When the progenitors of Ethernet at Xerox PARC created their first (3Mb/s) version in the late 1970s, they focused their efforts on connectivity, and paid little attention to network latency or throughput. Network nodes back then were humans at workstations and laser printers, and nobody cared if packets interfered with one another in transit, and had to be retransmitted many times before reaching their destinations. Mixing long and short packets on the network resulted in long delays for short packets, as they waited for longer packets to go by, in much the same way as autos at a railroad crossing wait for a train to pass before they can get to the other side.
Fast forward to today, when Ethernet speeds have accelerated significantly. The higher speeds greatly enhance capacity, but do little to manage latency or optimize bandwidth. It’s still OK to drop and retransmit packets in heavily loaded situations. Realizing that this would limit the utility of Ethernet in applications that require precise and deterministic timing, the IEEE 802 committee that oversees Ethernet specifications created a new set of sub-standards collectively referred to as “Time Sensitive Networking (TSN),” that allow various classes of network traffic to share a common link.
Getting TSN to work is an enormously challenging technical problem. In classic Ethernet, once a node starts sending packet “A”, it must complete that transmission before starting another. But what happens if another packet “B” that might miss a deadline if delayed suddenly comes to the head of the queue? The sender must wait for the first packet to complete, or abort that transmission, send packet “B”, and then resend packet “A” in its entirety later, thus trading off bandwidth to minimize latency. In TSN-enabled networks, the transmitting node can effectively pause packet “A” in mid-flight, transmit packet “B”, and then resume sending “A” where it left off. Even with relatively slow (100Mb/s) networks, the controller has less than 82 microseconds(µs) to evaluate queuing options and decide what to do--and the window narrows to 8 µs at gigabit speeds.
Implementing TSN requires a combination of the decision-making capabilities of microprocessors and the dedicated circuitry of FPGAs. Not surprisingly, Xilinx has been intimately involved with two groups --the AVnu Alliance and the Industrial Internet Consortium – that have been working on TSN for several years. At the 2016 SPS IPC Drives trade fair in Nuremberg, we demonstrated key industrial protocols including OPC UA, DDS, and EtherCAT running on top of TSN. In 2017 we released a preliminary version of our TSN support with the catchy title “1G/100M TSN Subsystem LogiCORE IP.” It works with our Zynq-7000 or Zynq UltraScale+ MPSoC devices, and provides single chip solutions for a range of applications. At this week’s SPS IPC Drives event in Nuremberg, we are demonstrating an Acutronic Robotics’ MARA Collaborative robot (Cobot) that is critically dependent on real-time motion control for speed, accuracy, and safety. Xilinx’s Zynq-based TSN solution manages the deterministic Ethernet-based communication capabilities used in multi-axis cobots.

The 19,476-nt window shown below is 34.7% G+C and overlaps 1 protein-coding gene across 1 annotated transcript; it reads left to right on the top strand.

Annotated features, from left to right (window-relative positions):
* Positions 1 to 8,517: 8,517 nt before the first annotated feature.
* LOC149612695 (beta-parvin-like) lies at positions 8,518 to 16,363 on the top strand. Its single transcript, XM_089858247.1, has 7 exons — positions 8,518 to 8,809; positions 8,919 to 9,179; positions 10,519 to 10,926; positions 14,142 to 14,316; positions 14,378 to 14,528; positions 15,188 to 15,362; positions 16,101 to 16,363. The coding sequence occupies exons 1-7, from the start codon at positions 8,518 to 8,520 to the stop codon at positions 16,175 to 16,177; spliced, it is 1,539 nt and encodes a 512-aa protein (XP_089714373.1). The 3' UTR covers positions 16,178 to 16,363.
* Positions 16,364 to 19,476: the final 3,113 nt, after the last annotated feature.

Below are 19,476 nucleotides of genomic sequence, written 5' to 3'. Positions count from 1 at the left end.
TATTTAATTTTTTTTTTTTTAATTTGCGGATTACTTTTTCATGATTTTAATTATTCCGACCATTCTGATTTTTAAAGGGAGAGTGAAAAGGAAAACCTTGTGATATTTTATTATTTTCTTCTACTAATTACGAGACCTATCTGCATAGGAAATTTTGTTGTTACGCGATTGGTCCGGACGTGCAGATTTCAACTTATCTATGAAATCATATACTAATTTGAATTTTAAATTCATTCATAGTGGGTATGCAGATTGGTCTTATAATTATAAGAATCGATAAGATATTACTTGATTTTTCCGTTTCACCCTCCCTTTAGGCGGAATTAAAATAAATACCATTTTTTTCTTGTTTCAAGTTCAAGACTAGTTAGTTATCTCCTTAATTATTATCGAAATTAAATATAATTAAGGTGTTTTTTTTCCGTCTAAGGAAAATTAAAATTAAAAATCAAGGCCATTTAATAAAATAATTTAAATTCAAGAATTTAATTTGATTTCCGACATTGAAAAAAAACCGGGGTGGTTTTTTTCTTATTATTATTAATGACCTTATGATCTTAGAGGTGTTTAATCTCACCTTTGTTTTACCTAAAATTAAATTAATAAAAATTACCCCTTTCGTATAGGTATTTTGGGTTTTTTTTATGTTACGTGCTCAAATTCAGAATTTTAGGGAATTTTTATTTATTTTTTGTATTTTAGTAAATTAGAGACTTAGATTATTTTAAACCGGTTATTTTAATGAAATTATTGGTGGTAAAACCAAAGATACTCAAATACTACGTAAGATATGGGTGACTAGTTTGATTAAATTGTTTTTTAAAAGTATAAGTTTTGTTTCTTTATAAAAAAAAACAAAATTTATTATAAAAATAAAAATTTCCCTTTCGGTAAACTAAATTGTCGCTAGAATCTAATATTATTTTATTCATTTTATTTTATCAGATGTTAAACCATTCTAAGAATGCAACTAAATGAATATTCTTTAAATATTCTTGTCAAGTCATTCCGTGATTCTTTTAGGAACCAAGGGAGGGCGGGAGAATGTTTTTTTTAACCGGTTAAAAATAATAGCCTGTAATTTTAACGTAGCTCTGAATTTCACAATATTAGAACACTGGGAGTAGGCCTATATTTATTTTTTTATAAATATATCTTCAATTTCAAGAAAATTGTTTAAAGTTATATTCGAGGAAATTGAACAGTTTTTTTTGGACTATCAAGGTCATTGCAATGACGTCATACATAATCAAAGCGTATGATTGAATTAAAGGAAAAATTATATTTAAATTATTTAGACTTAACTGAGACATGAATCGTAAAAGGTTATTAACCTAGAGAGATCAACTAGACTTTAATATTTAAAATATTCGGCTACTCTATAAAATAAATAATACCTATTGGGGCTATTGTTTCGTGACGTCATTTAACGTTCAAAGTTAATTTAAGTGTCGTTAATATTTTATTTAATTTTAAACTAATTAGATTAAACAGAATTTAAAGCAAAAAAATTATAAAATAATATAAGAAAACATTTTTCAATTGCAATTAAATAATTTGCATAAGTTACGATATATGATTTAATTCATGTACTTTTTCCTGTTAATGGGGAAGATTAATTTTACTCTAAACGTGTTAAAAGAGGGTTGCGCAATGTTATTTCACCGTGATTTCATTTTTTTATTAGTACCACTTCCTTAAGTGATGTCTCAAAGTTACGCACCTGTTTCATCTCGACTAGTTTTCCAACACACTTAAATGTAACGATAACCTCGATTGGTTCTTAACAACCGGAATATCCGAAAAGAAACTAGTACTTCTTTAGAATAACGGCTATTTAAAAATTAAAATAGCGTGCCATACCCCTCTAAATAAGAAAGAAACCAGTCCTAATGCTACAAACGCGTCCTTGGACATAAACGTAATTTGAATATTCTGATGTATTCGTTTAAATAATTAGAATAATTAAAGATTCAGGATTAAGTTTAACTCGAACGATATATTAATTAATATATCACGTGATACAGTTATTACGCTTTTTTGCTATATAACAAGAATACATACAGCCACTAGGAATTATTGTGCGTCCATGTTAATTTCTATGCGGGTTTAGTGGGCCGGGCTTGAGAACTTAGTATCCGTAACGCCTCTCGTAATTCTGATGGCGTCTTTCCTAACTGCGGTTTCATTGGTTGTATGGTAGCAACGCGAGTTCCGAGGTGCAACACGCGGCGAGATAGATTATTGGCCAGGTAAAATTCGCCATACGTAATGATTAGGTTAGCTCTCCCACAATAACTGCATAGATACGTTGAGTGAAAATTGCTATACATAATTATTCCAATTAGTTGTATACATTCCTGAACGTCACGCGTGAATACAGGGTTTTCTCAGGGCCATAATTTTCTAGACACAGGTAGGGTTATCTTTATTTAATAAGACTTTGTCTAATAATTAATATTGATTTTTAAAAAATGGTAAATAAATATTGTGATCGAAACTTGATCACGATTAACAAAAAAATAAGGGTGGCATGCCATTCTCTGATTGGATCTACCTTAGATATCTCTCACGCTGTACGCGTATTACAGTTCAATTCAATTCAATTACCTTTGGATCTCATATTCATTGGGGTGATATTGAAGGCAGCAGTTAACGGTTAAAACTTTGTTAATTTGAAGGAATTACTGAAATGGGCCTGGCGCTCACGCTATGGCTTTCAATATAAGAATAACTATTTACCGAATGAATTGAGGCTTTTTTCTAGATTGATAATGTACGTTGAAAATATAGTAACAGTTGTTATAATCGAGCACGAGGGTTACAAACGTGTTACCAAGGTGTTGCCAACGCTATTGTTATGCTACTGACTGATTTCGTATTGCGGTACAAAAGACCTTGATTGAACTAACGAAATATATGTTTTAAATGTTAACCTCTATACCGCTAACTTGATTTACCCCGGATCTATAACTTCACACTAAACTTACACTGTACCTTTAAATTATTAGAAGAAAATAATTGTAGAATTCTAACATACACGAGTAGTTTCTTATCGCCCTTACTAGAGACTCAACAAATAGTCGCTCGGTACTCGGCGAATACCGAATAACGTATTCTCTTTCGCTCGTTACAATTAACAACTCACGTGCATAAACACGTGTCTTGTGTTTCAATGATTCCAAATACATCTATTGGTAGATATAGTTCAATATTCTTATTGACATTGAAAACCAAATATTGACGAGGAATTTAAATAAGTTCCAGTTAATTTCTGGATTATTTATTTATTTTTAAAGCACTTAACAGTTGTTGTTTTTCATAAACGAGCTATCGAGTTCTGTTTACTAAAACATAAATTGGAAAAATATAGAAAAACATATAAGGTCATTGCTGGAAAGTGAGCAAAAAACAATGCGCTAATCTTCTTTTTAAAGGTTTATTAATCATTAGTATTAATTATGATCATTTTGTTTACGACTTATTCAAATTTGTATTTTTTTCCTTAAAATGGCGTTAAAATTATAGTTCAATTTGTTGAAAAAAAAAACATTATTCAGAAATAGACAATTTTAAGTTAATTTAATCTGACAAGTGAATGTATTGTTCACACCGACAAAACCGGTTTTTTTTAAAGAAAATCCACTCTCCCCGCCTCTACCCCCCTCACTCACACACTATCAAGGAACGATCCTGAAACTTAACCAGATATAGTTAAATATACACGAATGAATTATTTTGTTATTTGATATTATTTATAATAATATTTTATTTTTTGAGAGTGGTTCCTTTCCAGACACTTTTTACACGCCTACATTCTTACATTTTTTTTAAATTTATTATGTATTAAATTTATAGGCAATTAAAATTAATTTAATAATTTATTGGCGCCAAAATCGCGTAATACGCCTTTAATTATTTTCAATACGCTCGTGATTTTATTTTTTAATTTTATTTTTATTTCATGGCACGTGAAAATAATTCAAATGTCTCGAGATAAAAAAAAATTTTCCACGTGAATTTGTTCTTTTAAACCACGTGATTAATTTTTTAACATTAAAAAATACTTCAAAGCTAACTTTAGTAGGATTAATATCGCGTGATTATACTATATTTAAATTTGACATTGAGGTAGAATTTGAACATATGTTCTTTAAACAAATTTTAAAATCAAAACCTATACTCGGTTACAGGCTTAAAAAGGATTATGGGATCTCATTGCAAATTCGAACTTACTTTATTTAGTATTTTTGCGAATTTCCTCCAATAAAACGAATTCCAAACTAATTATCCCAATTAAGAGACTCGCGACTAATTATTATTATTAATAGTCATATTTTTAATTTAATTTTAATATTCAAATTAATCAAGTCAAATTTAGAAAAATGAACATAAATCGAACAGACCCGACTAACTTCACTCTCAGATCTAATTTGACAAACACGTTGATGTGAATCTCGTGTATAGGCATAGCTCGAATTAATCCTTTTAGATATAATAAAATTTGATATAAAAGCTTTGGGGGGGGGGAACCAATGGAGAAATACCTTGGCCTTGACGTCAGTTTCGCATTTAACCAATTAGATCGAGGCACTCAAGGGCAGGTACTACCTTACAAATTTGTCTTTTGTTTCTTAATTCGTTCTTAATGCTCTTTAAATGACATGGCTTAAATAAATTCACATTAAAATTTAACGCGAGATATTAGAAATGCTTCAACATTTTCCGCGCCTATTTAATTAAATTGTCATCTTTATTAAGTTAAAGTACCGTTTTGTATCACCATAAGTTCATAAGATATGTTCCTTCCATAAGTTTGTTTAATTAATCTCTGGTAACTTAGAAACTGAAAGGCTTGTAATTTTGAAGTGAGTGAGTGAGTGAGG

Other early-access customers have also attained excellent technical results that they anticipate will benefit their bottom lines. General Electric noted: “In our internal testing, the Xilinx IP core has met some of our most stringent requirements. From a sheer performance perspective, we observed a packet delay variation of less than 50 nanoseconds peak-to-peak. We found the Xilinx IP core to have extensive coverage of TSN specifications. Due to the flexibility of an IP core, Xilinx has been able to upgrade it over time as standards mature and add new features, which fits nicely with our product development lifecycle.”
In all, since we announced this package, dozens of customers have obtained licenses to incorporate Xilinx TSN IP into their products. To help developers get started on their TSN projects, we’ve teamed up with Avnet to offer a TSN Evaluation Kit (AES-ZU-TSN-SK-G) at a special promotional price of $10,000 until December 31, 2018. (A time-sensitive offer for time-sensitive IP.) The kit includes two hardware TSN nodes developed by Avnet, comprising a total of six boards, and a full project license which entitles users to deploy Xilinx’s TSN Endpoint IP on Zynq or Zynq UltraScale+ SoCs in production. In 2019, the price for this kit will revert to its usual price of $27,000, so it pays to act now. Call your local Xilinx or Avnet sales contact for details.
Time-Sensitive Networking is one of many areas that benefit enormously from Xilinx’s adaptable and intelligent platforms. The computational tasks are demanding, but real-time constraints preclude simple microprocessor-based solutions. Rapidly evolving standards complicate custom ASIC solutions. These are the types of applications our architects and designers envisioned when they designed these products. We’re glad that our customers recognize the value of our approach, and together we can take on even more challenging problems yet to be solved.